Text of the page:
Home at Last

Tucson finding housing for vets on the streets

On Flag Day, city officials cut the ribbon on a new housing development for chronically homeless veterans, which includes supportive services to help veterans lead healthy and independent lives.

Homeless veterans will pay 30 percent of their income on a sliding scale for permanent or transitional housing, utilities and support services in the new 44-unit development on Tucson's southeast side, near South Wilmot Road and East Golf Links Road.

The nonprofit Esperanza En Escalante will coordinate on-site services, including case managers, nurses for wellness checks and medication management, transportation to Veterans Affairs health services, and counseling in health and wellness, substance abuse, money management, nutrition and computer training. There's also a community room and a computer lab.

"The beauty about projects like this is they're not just bricks and mortar—they're a community," said city of Tucson Mayor Jonathan Rothschild, at the grand opening on June 14. "And they're a community that offers what we in government really like to see, which is wrap-around services."

Real-estate developer Gorman & Company, Inc. partnered with the Arizona Department of Housing, Pima County Community Development, the City of Tucson, the Department of Health and Human Services, Esperanza En Escalante and about 15 other organizations in the public and private sectors to bring the $9 million project to life.

The property is built on donated federal land. Pima County pitched in $1 million from a 2004 bond program, which helped fund the development's infrastructure, like surrounding streets and underground utilities. The Arizona Department of Housing put in about $7.5 million from tax credits that the state set aside for supportive-housing projects for chronically-homeless populations.

ADOH Assistant Deputy Director Andrew Rael commended all the groups involved for being continually dedicated to affordable housing.

"Projects like this don't bring in a lot of money, and they're very expensive to operate," he said, at the opening. "It takes all the partners that we've talked about today to make them work. And not only putting that partnership together but keeping it together not only for the construction, but the operation for 30 years."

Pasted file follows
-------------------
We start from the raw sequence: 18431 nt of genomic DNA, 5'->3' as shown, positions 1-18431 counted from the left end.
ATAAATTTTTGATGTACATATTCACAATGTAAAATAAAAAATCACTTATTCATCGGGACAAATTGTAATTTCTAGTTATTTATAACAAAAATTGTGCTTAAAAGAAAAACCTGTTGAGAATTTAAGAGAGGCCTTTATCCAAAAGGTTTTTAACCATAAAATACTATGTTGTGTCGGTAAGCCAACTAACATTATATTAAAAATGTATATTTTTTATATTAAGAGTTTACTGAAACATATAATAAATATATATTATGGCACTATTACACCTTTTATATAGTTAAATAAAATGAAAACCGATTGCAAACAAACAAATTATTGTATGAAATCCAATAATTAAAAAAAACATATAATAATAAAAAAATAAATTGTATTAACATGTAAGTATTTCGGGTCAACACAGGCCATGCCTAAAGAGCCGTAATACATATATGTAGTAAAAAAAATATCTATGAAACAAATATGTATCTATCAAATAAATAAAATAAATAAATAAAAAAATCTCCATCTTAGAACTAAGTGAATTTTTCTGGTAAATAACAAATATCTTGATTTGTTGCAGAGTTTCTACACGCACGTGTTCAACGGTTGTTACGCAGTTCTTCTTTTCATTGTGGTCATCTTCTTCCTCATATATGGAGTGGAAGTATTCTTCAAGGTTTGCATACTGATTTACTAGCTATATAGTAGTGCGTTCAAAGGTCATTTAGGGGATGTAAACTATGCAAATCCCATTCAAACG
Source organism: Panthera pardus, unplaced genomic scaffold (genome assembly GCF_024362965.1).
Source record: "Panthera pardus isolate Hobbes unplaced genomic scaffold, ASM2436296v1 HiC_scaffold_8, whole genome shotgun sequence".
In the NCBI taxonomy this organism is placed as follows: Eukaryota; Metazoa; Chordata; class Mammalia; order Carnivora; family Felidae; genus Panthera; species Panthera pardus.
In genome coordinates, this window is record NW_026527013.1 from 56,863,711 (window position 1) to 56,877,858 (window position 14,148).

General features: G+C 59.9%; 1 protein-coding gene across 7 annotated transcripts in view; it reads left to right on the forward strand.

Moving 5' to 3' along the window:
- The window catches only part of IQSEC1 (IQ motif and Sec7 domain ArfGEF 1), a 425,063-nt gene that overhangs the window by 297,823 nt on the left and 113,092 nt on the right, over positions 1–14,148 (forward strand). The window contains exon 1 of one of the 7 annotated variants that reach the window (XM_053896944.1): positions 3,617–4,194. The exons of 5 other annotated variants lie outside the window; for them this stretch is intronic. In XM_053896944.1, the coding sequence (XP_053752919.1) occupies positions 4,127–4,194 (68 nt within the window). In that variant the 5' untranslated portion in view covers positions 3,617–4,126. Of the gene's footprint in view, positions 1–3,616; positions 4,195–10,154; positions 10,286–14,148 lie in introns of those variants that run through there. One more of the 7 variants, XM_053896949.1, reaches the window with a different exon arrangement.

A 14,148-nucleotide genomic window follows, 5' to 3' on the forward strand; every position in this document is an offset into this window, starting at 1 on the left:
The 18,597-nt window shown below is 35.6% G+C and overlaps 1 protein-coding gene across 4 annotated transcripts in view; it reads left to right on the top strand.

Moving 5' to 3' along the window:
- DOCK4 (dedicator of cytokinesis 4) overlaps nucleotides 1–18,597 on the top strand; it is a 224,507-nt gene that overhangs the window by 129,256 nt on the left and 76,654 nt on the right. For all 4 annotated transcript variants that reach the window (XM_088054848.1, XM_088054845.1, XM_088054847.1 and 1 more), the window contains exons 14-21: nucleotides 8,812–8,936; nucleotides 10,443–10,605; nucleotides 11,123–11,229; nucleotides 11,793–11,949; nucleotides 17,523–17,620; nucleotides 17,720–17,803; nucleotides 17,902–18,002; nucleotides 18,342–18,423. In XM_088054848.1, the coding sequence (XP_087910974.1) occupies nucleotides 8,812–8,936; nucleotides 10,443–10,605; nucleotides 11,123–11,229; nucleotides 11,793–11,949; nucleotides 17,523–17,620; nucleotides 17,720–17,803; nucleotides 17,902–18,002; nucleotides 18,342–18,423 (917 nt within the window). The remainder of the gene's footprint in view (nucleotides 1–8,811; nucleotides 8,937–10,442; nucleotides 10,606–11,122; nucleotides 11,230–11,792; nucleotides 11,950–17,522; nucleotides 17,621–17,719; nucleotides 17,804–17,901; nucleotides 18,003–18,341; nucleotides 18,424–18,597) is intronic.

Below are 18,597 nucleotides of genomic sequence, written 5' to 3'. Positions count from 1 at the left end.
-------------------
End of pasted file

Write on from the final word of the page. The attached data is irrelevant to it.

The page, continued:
Pima County Supervisor Ramón Valadez said the development was a great investment of federal and local public funds, approved by voters.

"The veterans that are going to be served by this project guaranteed the freedoms that we enjoy today," he said. "Let's guarantee that they have the hope in their lives to make their lives better."

The development is already half-full of occupants and will be completely full within 30 days of the opening, said Brian Swanton, Gorman & Company, Inc.'s Arizona president, in an interview. After they reach full occupancy, homeless veterans will be put on a waiting list.

Doing better by our veterans

The housing development is part of former President Barack Obama's 2013 initiative 25 Cities Effort, to combat veteran homelessness. In the last three-and-a-half years, Tucson government, nonprofits and businesses have supported programs that housed over 2,100 formally homeless veterans, as part of this effort.

Also, for the first time in four years, the number of homeless veterans fell below 285 to 243, according to Tucson Pima Collaboration to End Homelessness, the nonprofit that secures federal funding for homeless outreach every year.

One organization that assists homeless veterans is Tucson Veterans Serving Veterans, which sponsored a resource fair, on June 13 to assist at-risk veterans.

Veterans received free haircuts, food, legal services, mental-health counseling, pet care, employment opportunities and their pick from 1,000 pounds of clothes donated that day.

There were 57 agencies offering information and services, including Alcoholics Anonymous, Narcotics Anonymous, housing programs, Veterans Affairs, Happy Feet (which attends to homeless veterans' feet), employers and Rally Point, which represents veterans in court.

Volunteers connected one homeless veteran with an application to the new housing development and another with transitional housing. Another five veterans arrived to find out they were receiving housing through agencies they'd been working with.

Of the more than 100 people that showed up, 28 were homeless veterans, some who had been off the radar for a while. Tucson Veterans keeps track of homeless veterans in town and actively works to find them housing. They also added 15 new people to their list of veterans who need housing and assessed them to see what other services they needed.

More homeless veterans are getting into housing due in-part to Housing First, a model implemented in conjunction with the 25 Cities Effort. It means people's housing needs are addressed first, regardless of any substance abuse or mental-health issues. Rothschild works with 14 outreach agencies that follow this model, and the new housing development will as well.

"With all that we can do in the way of social services, unless you have bricks and mortar, you're not going to be able to put people in homes," Rothschild said at the opening for the new development. "This project behind us is a great example of getting 44 more folks into homes."